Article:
Take a stand! Be part of National History Day in Missouri
Editor’s Note: This is a guest post from the State Historical Society of Missouri, in partnership with the Missouri Humanities Council, administers National History Day in Missouri. For more information, contact Maggie Mayhan at firstname.lastname@example.org or 573.882.7083.
Empower your students with real-world skills and activate their creativity through National History Day in Missouri.
National History Day is a unique opportunity for students in grades six to 12 to explore the past in a creative, hands-on way. While producing a documentary, exhibit, paper, performance, or website, they become an expert on the topic of their choosing while meeting your standards.
Patricia Behring Teacher of the Year award winner Maureen Funk said, “National History Day is the most outstanding project-based learning program that I have encountered in 38 years. My students learn more from their NHD projects than from any other project we do.”
Join us for the 2016-2017 National History Day season: the theme for this year is Taking a Stand in History. With five different media categories and the option to select topics ranging from local history to global issues, the project possibilities are endless for you and your students.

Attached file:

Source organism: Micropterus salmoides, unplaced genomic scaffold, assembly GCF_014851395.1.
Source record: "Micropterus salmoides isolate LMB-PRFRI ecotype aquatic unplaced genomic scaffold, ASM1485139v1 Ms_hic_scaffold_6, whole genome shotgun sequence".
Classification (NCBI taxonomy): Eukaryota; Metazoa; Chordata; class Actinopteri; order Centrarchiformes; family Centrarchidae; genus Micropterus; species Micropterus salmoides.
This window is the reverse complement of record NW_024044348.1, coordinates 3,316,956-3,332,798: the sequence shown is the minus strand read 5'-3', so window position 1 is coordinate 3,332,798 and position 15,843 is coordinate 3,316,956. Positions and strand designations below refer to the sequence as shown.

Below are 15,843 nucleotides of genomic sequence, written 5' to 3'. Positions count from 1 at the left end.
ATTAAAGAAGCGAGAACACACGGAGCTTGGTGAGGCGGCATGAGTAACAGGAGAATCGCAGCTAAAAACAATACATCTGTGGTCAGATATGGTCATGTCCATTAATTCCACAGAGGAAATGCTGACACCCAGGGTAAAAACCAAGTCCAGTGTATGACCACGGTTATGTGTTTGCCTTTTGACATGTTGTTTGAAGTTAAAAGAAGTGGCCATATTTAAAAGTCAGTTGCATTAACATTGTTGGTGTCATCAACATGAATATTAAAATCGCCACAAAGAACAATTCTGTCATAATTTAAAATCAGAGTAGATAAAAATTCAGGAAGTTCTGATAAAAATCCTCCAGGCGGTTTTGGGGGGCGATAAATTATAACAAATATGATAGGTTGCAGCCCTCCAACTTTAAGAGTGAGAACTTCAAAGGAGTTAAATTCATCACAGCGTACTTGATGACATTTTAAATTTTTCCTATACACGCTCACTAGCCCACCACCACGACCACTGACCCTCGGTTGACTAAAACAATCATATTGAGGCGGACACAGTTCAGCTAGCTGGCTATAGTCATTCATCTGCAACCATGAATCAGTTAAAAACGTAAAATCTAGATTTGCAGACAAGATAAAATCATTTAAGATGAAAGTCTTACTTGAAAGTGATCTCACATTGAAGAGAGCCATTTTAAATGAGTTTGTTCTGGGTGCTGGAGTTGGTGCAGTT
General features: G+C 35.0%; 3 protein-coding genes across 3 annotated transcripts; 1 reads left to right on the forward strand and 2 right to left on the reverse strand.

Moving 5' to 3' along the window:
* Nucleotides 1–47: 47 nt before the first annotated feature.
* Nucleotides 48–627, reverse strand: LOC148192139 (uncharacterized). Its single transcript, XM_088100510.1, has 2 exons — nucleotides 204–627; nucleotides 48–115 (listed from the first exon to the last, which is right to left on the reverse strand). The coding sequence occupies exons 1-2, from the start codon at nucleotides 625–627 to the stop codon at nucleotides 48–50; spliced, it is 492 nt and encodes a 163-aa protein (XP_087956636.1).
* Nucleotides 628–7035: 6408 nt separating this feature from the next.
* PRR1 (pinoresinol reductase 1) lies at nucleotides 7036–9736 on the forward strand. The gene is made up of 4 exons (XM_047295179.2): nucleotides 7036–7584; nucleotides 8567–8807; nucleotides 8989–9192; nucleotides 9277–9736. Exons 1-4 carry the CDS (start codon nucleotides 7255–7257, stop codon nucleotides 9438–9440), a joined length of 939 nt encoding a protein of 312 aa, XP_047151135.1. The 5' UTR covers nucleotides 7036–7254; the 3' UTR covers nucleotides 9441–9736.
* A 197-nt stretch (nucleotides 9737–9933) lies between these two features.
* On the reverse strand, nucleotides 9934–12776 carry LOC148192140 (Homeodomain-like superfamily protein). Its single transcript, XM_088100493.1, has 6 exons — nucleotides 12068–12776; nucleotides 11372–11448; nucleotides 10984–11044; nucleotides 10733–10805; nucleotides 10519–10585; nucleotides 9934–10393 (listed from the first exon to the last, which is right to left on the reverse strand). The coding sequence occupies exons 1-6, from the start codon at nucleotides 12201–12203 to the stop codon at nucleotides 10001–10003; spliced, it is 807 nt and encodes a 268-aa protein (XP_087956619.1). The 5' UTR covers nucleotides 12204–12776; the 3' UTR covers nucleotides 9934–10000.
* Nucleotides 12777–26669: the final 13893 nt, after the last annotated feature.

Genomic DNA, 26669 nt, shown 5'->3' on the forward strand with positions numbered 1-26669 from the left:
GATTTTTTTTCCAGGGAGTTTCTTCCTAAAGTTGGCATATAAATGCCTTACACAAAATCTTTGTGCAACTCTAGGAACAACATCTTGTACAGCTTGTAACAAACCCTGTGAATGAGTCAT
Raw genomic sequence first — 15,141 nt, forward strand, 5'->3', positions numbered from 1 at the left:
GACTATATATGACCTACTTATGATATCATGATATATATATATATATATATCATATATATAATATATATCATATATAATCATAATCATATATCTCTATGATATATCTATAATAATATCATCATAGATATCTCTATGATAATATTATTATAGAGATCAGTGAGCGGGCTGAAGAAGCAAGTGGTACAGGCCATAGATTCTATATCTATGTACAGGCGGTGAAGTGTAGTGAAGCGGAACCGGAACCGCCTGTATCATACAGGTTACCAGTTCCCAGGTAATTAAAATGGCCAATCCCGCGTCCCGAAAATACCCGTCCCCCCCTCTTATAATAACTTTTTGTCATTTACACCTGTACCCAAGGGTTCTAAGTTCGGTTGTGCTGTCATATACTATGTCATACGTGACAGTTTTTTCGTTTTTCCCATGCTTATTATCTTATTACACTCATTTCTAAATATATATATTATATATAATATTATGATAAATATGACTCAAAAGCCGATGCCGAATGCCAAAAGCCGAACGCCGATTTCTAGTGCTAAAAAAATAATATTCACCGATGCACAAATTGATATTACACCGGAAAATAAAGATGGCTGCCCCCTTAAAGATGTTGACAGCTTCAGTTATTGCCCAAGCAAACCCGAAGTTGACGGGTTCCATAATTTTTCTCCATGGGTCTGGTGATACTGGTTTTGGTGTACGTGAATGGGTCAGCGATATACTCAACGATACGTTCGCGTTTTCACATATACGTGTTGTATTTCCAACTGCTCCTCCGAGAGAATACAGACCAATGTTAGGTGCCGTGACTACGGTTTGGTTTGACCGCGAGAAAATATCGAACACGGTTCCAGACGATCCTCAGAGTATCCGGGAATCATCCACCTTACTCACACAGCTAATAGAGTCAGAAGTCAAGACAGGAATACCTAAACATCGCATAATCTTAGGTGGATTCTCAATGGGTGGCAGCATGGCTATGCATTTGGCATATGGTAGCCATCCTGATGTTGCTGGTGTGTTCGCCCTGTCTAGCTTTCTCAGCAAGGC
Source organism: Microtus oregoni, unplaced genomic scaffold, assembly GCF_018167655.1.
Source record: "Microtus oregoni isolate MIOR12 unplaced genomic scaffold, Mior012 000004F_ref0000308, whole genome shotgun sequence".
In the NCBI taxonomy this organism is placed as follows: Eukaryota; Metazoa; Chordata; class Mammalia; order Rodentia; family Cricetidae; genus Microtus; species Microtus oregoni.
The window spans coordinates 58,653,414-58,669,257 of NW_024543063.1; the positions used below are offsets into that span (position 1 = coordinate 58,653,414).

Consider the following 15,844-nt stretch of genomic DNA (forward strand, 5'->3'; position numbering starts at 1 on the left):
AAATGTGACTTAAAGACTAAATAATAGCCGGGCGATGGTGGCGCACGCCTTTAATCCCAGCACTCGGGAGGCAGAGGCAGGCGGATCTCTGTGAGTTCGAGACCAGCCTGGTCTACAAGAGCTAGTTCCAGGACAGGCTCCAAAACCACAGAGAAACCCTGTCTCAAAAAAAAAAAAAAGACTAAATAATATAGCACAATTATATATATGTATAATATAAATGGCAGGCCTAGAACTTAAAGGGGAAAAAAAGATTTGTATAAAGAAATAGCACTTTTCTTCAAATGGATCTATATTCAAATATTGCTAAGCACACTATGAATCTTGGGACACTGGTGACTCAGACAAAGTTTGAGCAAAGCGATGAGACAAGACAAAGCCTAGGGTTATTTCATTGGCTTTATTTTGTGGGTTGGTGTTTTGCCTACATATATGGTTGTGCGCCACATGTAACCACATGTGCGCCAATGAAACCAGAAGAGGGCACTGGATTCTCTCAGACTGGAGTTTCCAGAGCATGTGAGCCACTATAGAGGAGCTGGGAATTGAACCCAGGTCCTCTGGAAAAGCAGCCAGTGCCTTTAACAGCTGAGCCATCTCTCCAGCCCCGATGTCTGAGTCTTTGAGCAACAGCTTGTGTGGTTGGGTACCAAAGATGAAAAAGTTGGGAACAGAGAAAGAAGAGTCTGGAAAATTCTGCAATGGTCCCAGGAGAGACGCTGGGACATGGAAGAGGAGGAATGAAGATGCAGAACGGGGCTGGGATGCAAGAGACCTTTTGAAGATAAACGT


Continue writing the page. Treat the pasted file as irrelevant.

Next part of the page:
Whether your students design an exhibit about civil rights activist Lucile Bluford, build a website about storming the Bastille, or make a documentary on Alice Paul’s role in securing women’s suffrage, they will strengthen their skills, increase their confidence, and be ready to stand by their work.
Meanwhile, National History Day offers educators several professional development opportunities, including webinars, workshops, and online graduate classes. Whether you are new to NHD or a seasoned sponsor, the program presents a variety of continuing education choices.
Want to share all the benefits of National History Day with your school? Check out the national evaluation of the program, which found:
- NHD students outperform their peers on state standardized tests, not only in social studies but also in reading, science, and math.
- NHD students are better writers who write with a purpose and a real voice while marshaling solid evidence to support their point of view.
- NHD students are critical thinkers who digest, analyze, and synthesize information.
- NHD students gain 21st century skills, learning how to collaborate with team members, talk to experts, manage their time, and persevere.
- NHD has a positive impact on students, creating a meaningful educational experience.